Posted: Tue 21st Nov 2023

Blaenau Gwent Council Considers New Voting System for Local Elections /

THE next local elections in Blaenau Gwent could be under a new voting system if councillors agree to changes.
At a meeting of Blaenau Gwent County Borough Council on Thursday, November 23, councillors will discuss Single Transferable Vote (STV) electoral system, which is a type of proportional representation.
The Local Government and Elections (Wales) Act 2021 allows local authorities in Wales to choose STV as the type of electoral system to be used after 2027 instead of the current First Past the Post System.
Head of legal and corporate compliance, Andrea Jones said: “The purpose of this report is to inform members of the newly commenced powers for local authorities to change their voting system for local elections, and to seek their view as to whether they are minded to commence the formal procedure to exercise the power to change.”
The process to adopt STV that the council would need to follow is long.
Firstly, councillors would need to vote to allow the proposal for STV to go out to a public consultation.
Following that, the council would need to sift through the consultation responses and then hold a special council meeting for a further debate.
At this meeting two thirds of councillors, in Blaenau Gwent’s case 22 of 33, would need to vote in favour of STV.
All this would need to be done by a deadline of November 15, 2024, if the next election in 2027 would be held under STV.
Ms Jones said: “If the council makes a resolution to change the voting method, the council will need to inform Welsh ministers and the Local Democracy and Boundary Commission.
“It is likely that Welsh ministers would direct the Boundary Commission to carry out a review of the council’s boundaries.”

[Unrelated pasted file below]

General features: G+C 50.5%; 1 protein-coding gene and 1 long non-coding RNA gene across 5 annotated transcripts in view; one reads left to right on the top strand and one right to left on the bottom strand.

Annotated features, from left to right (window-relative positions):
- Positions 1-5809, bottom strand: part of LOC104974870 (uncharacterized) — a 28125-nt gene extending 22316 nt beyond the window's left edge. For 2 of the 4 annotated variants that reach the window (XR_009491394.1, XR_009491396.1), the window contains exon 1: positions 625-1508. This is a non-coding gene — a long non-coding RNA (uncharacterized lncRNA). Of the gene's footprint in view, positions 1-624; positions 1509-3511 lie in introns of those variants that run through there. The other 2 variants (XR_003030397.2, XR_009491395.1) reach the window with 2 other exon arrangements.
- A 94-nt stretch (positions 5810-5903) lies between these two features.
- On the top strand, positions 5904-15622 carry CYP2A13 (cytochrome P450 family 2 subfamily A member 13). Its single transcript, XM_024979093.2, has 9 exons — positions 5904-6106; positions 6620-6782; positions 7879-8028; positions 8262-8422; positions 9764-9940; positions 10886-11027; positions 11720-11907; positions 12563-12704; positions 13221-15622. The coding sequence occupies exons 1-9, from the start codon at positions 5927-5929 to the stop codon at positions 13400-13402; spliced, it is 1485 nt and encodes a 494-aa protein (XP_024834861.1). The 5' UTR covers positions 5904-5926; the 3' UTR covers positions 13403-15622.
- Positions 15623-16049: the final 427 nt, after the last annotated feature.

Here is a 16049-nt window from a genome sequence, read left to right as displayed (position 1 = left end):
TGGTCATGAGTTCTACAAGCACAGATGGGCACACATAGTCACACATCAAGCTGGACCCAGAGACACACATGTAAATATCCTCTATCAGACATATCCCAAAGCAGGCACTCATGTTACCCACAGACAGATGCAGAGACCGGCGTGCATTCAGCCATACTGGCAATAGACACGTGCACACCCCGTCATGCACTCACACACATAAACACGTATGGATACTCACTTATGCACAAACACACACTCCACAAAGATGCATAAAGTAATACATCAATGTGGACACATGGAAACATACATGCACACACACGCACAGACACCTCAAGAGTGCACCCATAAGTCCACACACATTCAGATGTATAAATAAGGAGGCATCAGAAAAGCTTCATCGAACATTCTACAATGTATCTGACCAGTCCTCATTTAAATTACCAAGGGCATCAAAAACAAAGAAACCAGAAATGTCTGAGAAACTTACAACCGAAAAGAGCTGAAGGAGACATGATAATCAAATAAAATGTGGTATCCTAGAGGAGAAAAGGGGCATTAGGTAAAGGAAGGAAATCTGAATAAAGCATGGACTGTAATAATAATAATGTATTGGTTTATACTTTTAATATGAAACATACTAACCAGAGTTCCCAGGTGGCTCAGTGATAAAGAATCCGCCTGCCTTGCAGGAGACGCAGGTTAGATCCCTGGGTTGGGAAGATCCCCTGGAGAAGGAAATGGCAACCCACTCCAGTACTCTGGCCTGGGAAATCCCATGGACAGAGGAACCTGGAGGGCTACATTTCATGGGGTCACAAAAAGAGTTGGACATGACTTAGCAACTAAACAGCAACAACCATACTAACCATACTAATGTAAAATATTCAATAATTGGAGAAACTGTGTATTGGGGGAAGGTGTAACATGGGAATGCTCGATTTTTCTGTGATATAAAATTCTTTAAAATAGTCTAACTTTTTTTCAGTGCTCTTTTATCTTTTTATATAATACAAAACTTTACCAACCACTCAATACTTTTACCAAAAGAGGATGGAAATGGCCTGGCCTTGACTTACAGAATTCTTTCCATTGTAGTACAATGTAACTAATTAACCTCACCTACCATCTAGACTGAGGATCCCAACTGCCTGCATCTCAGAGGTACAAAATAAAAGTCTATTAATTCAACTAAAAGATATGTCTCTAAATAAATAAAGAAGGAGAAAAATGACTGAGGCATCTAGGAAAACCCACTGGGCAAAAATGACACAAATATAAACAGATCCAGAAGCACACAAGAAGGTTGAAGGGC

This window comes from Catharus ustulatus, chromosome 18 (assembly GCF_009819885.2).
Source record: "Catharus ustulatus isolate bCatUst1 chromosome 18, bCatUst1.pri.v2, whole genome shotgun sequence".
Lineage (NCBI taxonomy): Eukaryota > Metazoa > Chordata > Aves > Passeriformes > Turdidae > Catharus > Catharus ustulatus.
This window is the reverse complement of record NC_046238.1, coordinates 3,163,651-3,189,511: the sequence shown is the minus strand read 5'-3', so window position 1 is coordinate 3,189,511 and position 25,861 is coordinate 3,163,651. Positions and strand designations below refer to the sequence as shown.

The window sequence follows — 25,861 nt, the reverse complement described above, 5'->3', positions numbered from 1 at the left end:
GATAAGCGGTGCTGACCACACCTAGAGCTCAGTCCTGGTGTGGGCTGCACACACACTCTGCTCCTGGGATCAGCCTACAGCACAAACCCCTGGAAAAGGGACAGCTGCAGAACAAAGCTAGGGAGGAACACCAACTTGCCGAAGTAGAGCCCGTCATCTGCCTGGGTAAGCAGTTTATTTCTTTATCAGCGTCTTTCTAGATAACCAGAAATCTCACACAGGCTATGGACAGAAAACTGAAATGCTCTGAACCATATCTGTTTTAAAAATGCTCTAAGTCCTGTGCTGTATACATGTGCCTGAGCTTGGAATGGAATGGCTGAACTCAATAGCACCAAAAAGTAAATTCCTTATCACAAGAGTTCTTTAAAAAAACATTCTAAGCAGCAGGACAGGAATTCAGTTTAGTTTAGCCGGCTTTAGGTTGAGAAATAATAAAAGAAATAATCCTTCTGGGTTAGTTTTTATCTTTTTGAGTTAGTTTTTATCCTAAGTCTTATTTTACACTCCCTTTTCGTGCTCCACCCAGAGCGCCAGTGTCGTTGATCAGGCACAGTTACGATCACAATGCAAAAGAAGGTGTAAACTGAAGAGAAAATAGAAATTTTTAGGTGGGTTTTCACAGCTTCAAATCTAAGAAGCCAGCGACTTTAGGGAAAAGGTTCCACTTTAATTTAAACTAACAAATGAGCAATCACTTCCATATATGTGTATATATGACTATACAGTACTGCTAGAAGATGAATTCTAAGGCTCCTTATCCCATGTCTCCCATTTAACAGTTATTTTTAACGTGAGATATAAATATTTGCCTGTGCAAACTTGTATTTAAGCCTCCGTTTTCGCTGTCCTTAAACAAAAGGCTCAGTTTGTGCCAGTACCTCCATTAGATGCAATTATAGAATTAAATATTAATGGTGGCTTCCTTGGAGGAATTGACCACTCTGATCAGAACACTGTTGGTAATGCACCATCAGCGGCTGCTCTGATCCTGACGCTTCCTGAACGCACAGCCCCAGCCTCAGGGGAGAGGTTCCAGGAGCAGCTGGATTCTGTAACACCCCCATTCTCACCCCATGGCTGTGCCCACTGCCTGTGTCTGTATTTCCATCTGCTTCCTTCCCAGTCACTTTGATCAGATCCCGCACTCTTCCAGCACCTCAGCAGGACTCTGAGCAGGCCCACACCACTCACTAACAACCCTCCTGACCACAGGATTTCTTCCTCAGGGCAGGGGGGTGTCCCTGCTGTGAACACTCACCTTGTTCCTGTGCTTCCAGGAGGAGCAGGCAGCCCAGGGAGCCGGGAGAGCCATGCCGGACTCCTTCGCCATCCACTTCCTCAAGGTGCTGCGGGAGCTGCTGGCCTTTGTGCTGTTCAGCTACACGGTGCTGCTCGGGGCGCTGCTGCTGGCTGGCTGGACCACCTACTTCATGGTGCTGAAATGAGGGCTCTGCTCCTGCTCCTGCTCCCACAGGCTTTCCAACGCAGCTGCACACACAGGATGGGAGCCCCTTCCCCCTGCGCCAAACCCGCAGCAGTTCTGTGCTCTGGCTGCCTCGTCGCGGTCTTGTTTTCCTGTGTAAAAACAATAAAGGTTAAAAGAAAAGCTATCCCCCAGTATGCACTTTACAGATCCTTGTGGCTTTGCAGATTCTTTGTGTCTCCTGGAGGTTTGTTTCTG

Currently Blaenau Gwent has nine wards that elect two councillors and five that elect three councillors.
While the number of councillors would stay at 33, if councillors go for STV the wards would need to be reconfigured.
This is because each ward would need to elect at least three councillors and at the most six.
Voters would also see a change and would need to rank candidates in order of preference, one, two, three, and so on.
Candidates would need to achieve a quota to be successfully elected.
If none are found in the first round of counting, the one with the lowest number of votes drops out and their votes re-allocated – this process would continue until the correct number of councillors are elected. ‌​‌​‌​​​‍‌​‌​​‌‌‌‍‌​‌‌​​‌​‍‌​‌‌‌​‌‌‍‌​‌‌‌‌​​

Spotted something? Got a story? Email News@News.Wales

More from Blaenau Gwent Council

Council Workers in Blaenau Gwent Collect an Average of a Tonne of Dog Waste Daily during Covid-19 Pandemic

Blaenau Gwent Council

Welsh Government Seeks Alternative Businesses for Former TVR Factory in Ebbw Vale

Blaenau Gwent Council

Builders Asked for “Expressions of Interest” to Develop Civic Centre Site in Ebbw Vale, Prioritizing Over Nantyglo Comprehensive School Site

Blaenau Gwent Council

Hopes of TVR Factory in Blaenau Gwent Dashed as Exclusive Rights Lapse

Blaenau Gwent Council

Blaenau Gwent’s Accounts for Last Financial Year Expected to be Signed Off Several Months Late

Blaenau Gwent Council

Patients in Wales Need More Support for Home Care, Says Patients’ Body

Blaenau Gwent Council

Latest from News.Wales

Planners to Refuse Indoor Craft Market Scheme Despite Double Backing

Pembrokeshire Council

Second Home-Owners Face Triple Council Tax Rate in Pembrokeshire

Pembrokeshire Council

Ceredigion County Council Considers Doubling Council Tax Rate for Second Homes

Ceredigion Council

Delays to Housing Developments in Gwynedd Due to Water Quality Policy

Gwynedd Council

Anglesey Touring Caravan Site Refused Permission for Year-Round Opening

Anglesey Council

Scheme for 40-Pitch Campsite on ‘Best’ Pembrokeshire Agricultural Land Expected to be Refused by National Park Planners

Pembrokeshire Council